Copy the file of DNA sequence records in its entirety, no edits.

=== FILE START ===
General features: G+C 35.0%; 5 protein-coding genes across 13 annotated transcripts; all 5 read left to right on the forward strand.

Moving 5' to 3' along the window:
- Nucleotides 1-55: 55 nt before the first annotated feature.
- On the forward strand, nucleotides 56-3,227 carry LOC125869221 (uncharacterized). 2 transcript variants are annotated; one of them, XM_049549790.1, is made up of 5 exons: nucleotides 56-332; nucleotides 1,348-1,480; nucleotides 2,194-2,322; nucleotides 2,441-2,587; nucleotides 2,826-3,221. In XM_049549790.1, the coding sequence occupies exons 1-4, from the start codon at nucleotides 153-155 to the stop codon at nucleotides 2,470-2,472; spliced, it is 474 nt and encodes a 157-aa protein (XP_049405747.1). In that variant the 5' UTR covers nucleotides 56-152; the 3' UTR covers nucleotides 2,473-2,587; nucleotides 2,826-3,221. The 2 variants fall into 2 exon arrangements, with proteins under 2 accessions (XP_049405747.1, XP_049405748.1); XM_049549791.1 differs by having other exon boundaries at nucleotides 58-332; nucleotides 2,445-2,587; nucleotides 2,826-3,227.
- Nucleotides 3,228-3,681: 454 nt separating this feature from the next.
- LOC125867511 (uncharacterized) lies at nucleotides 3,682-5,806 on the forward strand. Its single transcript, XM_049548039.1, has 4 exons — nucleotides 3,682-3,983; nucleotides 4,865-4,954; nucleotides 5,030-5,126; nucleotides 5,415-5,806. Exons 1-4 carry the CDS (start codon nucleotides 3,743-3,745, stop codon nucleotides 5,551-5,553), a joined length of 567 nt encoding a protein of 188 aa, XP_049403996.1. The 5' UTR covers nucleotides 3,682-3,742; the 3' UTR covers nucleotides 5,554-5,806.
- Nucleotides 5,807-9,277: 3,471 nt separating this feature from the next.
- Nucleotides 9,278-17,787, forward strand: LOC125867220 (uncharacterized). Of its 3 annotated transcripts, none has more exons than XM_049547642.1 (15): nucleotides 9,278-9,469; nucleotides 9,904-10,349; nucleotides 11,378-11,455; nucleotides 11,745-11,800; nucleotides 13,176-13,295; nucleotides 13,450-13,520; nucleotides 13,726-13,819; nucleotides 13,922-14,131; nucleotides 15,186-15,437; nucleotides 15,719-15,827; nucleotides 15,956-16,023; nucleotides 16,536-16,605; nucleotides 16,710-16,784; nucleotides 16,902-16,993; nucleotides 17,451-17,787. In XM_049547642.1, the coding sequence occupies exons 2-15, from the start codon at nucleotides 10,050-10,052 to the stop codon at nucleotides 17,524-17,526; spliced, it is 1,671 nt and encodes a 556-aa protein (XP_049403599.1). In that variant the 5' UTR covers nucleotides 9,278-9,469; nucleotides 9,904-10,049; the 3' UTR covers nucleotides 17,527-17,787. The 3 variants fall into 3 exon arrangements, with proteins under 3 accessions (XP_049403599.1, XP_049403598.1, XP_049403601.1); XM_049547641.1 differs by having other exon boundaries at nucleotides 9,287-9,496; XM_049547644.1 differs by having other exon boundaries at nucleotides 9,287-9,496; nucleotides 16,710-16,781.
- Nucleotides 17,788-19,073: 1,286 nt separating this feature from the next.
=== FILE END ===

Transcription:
General features: G+C 35.0%; 5 protein-coding genes across 13 annotated transcripts; all 5 read left to right on the forward strand.

Moving 5' to 3' along the window:
- Nucleotides 1-55: 55 nt before the first annotated feature.
- On the forward strand, nucleotides 56-3,227 carry LOC125869221 (uncharacterized). 2 transcript variants are annotated; one of them, XM_049549790.1, is made up of 5 exons: nucleotides 56-332; nucleotides 1,348-1,480; nucleotides 2,194-2,322; nucleotides 2,441-2,587; nucleotides 2,826-3,221. In XM_049549790.1, the coding sequence occupies exons 1-4, from the start codon at nucleotides 153-155 to the stop codon at nucleotides 2,470-2,472; spliced, it is 474 nt and encodes a 157-aa protein (XP_049405747.1). In that variant the 5' UTR covers nucleotides 56-152; the 3' UTR covers nucleotides 2,473-2,587; nucleotides 2,826-3,221. The 2 variants fall into 2 exon arrangements, with proteins under 2 accessions (XP_049405747.1, XP_049405748.1); XM_049549791.1 differs by having other exon boundaries at nucleotides 58-332; nucleotides 2,445-2,587; nucleotides 2,826-3,227.
- Nucleotides 3,228-3,681: 454 nt separating this feature from the next.
- LOC125867511 (uncharacterized) lies at nucleotides 3,682-5,806 on the forward strand. Its single transcript, XM_049548039.1, has 4 exons — nucleotides 3,682-3,983; nucleotides 4,865-4,954; nucleotides 5,030-5,126; nucleotides 5,415-5,806. Exons 1-4 carry the CDS (start codon nucleotides 3,743-3,745, stop codon nucleotides 5,551-5,553), a joined length of 567 nt encoding a protein of 188 aa, XP_049403996.1. The 5' UTR covers nucleotides 3,682-3,742; the 3' UTR covers nucleotides 5,554-5,806.
- Nucleotides 5,807-9,277: 3,471 nt separating this feature from the next.
- Nucleotides 9,278-17,787, forward strand: LOC125867220 (uncharacterized). Of its 3 annotated transcripts, none has more exons than XM_049547642.1 (15): nucleotides 9,278-9,469; nucleotides 9,904-10,349; nucleotides 11,378-11,455; nucleotides 11,745-11,800; nucleotides 13,176-13,295; nucleotides 13,450-13,520; nucleotides 13,726-13,819; nucleotides 13,922-14,131; nucleotides 15,186-15,437; nucleotides 15,719-15,827; nucleotides 15,956-16,023; nucleotides 16,536-16,605; nucleotides 16,710-16,784; nucleotides 16,902-16,993; nucleotides 17,451-17,787. In XM_049547642.1, the coding sequence occupies exons 2-15, from the start codon at nucleotides 10,050-10,052 to the stop codon at nucleotides 17,524-17,526; spliced, it is 1,671 nt and encodes a 556-aa protein (XP_049403599.1). In that variant the 5' UTR covers nucleotides 9,278-9,469; nucleotides 9,904-10,049; the 3' UTR covers nucleotides 17,527-17,787. The 3 variants fall into 3 exon arrangements, with proteins under 3 accessions (XP_049403599.1, XP_049403598.1, XP_049403601.1); XM_049547641.1 differs by having other exon boundaries at nucleotides 9,287-9,496; XM_049547644.1 differs by having other exon boundaries at nucleotides 9,287-9,496; nucleotides 16,710-16,781.
- Nucleotides 17,788-19,073: 1,286 nt separating this feature from the next.